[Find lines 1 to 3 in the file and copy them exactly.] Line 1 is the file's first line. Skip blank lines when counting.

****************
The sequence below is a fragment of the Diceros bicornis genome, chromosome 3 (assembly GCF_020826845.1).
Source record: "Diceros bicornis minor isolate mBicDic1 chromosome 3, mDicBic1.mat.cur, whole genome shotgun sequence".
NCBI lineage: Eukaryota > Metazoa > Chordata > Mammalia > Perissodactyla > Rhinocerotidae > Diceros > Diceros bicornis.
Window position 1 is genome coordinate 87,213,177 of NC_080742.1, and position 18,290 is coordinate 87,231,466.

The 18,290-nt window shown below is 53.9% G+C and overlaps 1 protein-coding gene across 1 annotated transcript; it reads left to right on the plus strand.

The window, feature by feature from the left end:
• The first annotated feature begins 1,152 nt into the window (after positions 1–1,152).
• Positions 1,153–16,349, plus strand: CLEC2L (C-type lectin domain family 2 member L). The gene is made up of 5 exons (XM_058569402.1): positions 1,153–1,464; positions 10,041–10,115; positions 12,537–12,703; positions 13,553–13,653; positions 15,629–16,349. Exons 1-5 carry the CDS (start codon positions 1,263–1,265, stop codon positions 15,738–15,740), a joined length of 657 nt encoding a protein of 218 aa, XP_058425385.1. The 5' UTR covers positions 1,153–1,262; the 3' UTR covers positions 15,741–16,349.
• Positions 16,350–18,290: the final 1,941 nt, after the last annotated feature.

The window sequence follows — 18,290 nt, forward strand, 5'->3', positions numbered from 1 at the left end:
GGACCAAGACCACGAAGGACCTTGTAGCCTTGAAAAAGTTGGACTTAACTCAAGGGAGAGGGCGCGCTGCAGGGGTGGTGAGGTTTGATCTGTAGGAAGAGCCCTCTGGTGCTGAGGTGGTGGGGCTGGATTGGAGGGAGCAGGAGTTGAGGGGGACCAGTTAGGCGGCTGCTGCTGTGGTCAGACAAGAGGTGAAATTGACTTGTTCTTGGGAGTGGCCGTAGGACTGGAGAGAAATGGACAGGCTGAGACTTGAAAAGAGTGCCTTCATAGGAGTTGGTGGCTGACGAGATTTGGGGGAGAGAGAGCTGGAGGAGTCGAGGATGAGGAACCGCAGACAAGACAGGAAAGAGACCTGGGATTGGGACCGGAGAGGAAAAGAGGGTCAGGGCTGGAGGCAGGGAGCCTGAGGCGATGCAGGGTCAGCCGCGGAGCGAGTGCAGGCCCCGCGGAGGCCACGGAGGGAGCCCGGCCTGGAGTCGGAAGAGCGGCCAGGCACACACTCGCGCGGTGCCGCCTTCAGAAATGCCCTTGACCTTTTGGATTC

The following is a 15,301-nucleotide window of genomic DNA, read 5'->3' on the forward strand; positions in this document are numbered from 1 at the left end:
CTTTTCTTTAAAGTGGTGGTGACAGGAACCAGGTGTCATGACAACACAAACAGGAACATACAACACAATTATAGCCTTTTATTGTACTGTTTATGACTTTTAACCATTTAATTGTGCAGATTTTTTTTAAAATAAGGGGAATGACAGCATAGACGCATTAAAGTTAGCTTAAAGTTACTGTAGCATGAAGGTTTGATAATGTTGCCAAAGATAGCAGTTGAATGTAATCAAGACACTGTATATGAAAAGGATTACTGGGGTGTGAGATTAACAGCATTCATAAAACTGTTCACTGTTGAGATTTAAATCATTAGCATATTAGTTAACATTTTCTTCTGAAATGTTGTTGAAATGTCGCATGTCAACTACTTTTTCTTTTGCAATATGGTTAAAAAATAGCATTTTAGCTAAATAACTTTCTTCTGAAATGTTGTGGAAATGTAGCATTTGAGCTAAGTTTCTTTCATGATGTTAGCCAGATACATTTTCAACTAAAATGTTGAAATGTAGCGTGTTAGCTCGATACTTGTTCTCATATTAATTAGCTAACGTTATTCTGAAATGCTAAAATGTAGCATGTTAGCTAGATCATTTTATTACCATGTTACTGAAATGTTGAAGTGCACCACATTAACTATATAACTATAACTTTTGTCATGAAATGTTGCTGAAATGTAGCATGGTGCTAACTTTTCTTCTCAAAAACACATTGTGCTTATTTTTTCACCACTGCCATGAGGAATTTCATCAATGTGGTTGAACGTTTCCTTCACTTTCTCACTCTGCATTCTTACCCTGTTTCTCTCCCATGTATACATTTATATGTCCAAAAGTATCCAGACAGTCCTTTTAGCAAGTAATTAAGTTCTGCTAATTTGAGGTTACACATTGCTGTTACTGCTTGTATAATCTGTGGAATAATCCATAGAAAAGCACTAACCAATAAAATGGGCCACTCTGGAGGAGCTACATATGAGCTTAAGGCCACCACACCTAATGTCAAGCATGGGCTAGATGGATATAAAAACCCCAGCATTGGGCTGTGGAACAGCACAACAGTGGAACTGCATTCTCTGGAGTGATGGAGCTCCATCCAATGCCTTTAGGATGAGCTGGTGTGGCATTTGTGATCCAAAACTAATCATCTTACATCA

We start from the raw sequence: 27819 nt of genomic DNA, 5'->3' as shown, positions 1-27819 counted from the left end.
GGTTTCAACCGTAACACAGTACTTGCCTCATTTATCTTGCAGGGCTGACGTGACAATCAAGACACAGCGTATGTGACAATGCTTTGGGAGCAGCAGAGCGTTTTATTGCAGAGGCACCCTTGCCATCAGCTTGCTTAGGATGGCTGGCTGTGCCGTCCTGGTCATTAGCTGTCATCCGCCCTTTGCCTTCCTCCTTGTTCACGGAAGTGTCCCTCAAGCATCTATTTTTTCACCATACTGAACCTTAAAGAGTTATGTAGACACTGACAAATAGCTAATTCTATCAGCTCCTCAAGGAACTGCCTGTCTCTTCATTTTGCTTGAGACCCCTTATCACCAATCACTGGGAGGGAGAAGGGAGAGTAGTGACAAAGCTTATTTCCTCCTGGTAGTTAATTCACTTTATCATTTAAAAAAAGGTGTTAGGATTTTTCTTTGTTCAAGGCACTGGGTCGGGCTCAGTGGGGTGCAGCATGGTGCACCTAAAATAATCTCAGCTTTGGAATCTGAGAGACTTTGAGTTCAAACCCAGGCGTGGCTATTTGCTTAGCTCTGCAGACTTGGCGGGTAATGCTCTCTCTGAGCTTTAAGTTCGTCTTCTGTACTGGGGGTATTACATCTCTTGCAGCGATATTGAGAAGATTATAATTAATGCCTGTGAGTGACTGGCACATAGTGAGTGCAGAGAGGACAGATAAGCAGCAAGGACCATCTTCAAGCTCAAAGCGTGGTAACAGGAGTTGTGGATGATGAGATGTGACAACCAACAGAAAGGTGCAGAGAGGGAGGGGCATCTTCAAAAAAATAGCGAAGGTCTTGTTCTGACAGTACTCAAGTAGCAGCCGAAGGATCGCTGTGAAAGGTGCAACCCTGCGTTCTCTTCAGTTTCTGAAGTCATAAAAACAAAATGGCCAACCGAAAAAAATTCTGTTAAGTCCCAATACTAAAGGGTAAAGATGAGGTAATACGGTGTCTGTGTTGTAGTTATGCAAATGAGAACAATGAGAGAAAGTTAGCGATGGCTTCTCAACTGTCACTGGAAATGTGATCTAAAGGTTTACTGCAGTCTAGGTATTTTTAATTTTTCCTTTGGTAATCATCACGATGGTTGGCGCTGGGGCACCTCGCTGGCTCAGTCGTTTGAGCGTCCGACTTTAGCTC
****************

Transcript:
The sequence below is a fragment of the Diceros bicornis genome, chromosome 3 (assembly GCF_020826845.1).
Source record: "Diceros bicornis minor isolate mBicDic1 chromosome 3, mDicBic1.mat.cur, whole genome shotgun sequence".
NCBI lineage: Eukaryota > Metazoa > Chordata > Mammalia > Perissodactyla > Rhinocerotidae > Diceros > Diceros bicornis.